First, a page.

Are Presbyterians anti-Semitic?
Published on: November 14, 2012
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  • These comments are generally fair, but an additional irony should be pointed out: the decline in the numbers of Palestinian Christians is caused by widespread Muslim intolerance, which these letter writers seem utterly blind to.

  • Joe Garbanos

    Are Presbyterians pro-Semitic? Are they actually pro-Anything? I wonder why the Presbytarians are so obsessed with Israel’s human rights violations.(The Israelis are in an enormously unpleasant situation, and I think they keep strangely cool. Any other nation would just kick out all Arabs from the West bank. But the Jews still act like there’s a chance for a lasting peace to emerge from this mess. Ben Gurion reached out his hand, offering peace. The Israelis got their hand many times, yet they still reach it out…) To me, the Presbyterians just seem like a bunch of people that don’t enjoy life. And they don’t like it when others enjoy life.

  • Joe Garbanos

    * got their hand BURNED many times..

  • Dubi Yarden

    “Are the signatories to the letter anti-Semites? I don’t think so.”

    The European Union Monitoring Centre on Racism and Xenophobia (EUMC) Working Definition of Anti-Semitism includes the following: Applying double standards by requiring of [Israel] a behavior not expected or demanded of any other democratic nation.

    By a standard written by a European organization where assertions of anti-Semitism “have some plausibility,” as the author admits, a mainline Protestant letter that calls out Israel but no other country is prima facie evidence of anti-Semitism.

    Furthermore, the fact that the mainline Protestantleadership “has been strongly influenced by every progressive ideology,” itself usually a product of anti-Semitic Soviet-era propaganda, is no excuse for the leaders adopting anti-Zionism.

    Fortunately, rank-and-file mainline Christians, diminishing in number though they are, generally pay no attention to the politics of their leadership.

  • It’s about time and late in coming. Anti Semitic my ass. Israel has been hiding its crimes and fascist apartheid policies behind that victim charge for far to long. As for the first comment, that’s a valid argument, but a different topic.

  • MarkB

    I think it’s fair to assume that there has been no vote in the membership of these Protestant denominations regarding Israel. The people who seek power in these churches are ideologically driven activists who see the denominations as useful pulpits to carry out their political actions – and nothing more. I think it would also be fair to say that most are atheists in all but name. They have taken over these old, mainline churches to use as propaganda tools, and corrupted the life out of them.Most members from a generation or two ago would be horrified by what they’ve become. In the community I grew up in, the Congregational church of my mother now flies a ‘welcoming’ rainbow flag, and seems to have little or no interest in Jesus. The church has become a talk-shop for anti-imperialists, anti-capitalists, gay rights activists, and everything but Christians.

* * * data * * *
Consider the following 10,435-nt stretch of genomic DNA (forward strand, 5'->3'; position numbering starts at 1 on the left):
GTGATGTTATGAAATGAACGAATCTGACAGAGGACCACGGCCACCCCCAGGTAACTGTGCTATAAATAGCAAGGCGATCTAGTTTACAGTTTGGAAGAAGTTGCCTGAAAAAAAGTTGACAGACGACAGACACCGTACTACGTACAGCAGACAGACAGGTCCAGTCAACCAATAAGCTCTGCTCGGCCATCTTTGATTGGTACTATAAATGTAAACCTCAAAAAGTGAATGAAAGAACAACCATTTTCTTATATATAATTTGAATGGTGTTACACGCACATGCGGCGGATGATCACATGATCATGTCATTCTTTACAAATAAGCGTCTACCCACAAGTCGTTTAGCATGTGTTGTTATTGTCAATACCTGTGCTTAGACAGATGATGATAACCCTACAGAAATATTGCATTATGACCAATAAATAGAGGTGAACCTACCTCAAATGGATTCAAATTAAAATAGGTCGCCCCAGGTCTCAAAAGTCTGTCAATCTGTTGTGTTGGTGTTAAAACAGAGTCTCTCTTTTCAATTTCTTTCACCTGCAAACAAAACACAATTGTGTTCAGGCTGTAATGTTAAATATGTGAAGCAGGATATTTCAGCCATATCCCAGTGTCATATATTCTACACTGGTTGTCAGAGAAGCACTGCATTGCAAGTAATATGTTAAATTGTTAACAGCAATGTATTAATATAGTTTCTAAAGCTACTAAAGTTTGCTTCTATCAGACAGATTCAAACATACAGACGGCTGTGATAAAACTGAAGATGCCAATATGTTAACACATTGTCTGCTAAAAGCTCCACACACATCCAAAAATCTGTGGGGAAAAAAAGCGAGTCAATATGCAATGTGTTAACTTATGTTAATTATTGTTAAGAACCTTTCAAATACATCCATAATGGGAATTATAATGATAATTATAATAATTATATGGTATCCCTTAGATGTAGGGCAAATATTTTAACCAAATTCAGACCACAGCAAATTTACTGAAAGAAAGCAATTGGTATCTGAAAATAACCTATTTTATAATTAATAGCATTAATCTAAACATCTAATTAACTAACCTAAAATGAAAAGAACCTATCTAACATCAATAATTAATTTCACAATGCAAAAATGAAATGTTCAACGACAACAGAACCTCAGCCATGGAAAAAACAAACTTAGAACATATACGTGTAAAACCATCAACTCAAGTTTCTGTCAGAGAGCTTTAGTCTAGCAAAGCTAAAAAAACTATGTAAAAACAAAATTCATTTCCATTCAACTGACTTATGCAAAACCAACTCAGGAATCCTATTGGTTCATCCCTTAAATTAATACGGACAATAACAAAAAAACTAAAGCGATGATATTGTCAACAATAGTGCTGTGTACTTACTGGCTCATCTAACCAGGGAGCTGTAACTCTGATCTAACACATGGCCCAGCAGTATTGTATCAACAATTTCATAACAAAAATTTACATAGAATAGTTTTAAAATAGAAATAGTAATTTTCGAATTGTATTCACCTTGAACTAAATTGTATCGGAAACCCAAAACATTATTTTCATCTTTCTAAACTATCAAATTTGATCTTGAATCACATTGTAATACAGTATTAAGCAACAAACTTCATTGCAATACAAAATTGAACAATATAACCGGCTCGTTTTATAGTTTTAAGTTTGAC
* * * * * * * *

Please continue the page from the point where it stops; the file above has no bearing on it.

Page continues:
• John Barker

    “Christians, diminishing in number though they are, generally pay no attention to the politics of their leadership.”

    I have observed, neither do they pay much attention to their sermons.

  • ari

    The bishops of the ELCA held at least one retreat in the Holy Land, preferring Palestinian accomodations. Their hosts gave them embroidered stoles. They wear these stoles to preside over communion.

  • R.C.

    This is quite straightforward:

    The mainline leadership of the Protestant denominations are left-progressives;

    Left-progressivism as a movement is functionally (though not racially) antisemitic;

    Therefore the mainline leadership of the Protestant denominations are functionally (though not racially) antisemitic.

    Pretty much sums it up, doesn’t it?

    They are functionally (though not racially) antisemitic. And this is revealed in the ongoing wild double-standards for behavior.

    The persons are not racially antisemitic; that is, they do not hate Jews as a matter of birth.

    But they are functionally antisemitic: They consistently impose ideological double-standards which put Jews in peril. (Indeed, I suspect it’s a form of oikophobia: The Jews are more like they are, so the left-progressives hate them more easily.)

    While feeling no animus towards Jews they may happen to know, they observe the prosperity of most Jews they know and of Israel relative to the region and contrast this with the poverty and dysfunction of the Muslim enclaves of Dearborn and of the Muslim Middle East. Then their left-progressive instincts take over and they identify the prosperous and high-functioning society as oppressor and the dysfunctional and poor societies as the oppressed.

    And that identification is all it takes to cause left-progressives to weep for every Hamas supporter who takes shrapnel — or pretends to do so in a Pallywood farce — while shrugging at every score of Israeli citizens incinerated in an exploding bus.

    I tell you the truth: Left-progressives will show no sympathy for Israel; when it is no more they’ll say “good riddance.” And they will show no pity for the Jews slaughtered to bring about this event; they’ll say, “payback.” Only when the remaining Jews live in a crushing dhimmitude will left-progressives suddenly say, “Ah, how terrible and unjust it is! How evil is the Islamist genocidal quest against the Jews in the Middle East!”

    But when this belated attitude emerges, it won’t be because left-progressives suddenly became aware of reality. It’ll only be because the Jews won’t be wealthy and prosperous any more, and will finally begin to tickle their left-progressive instincts the right way.

    To put it more briefly: To a left-progressive, the only good Jew is a poor and endangered Jew.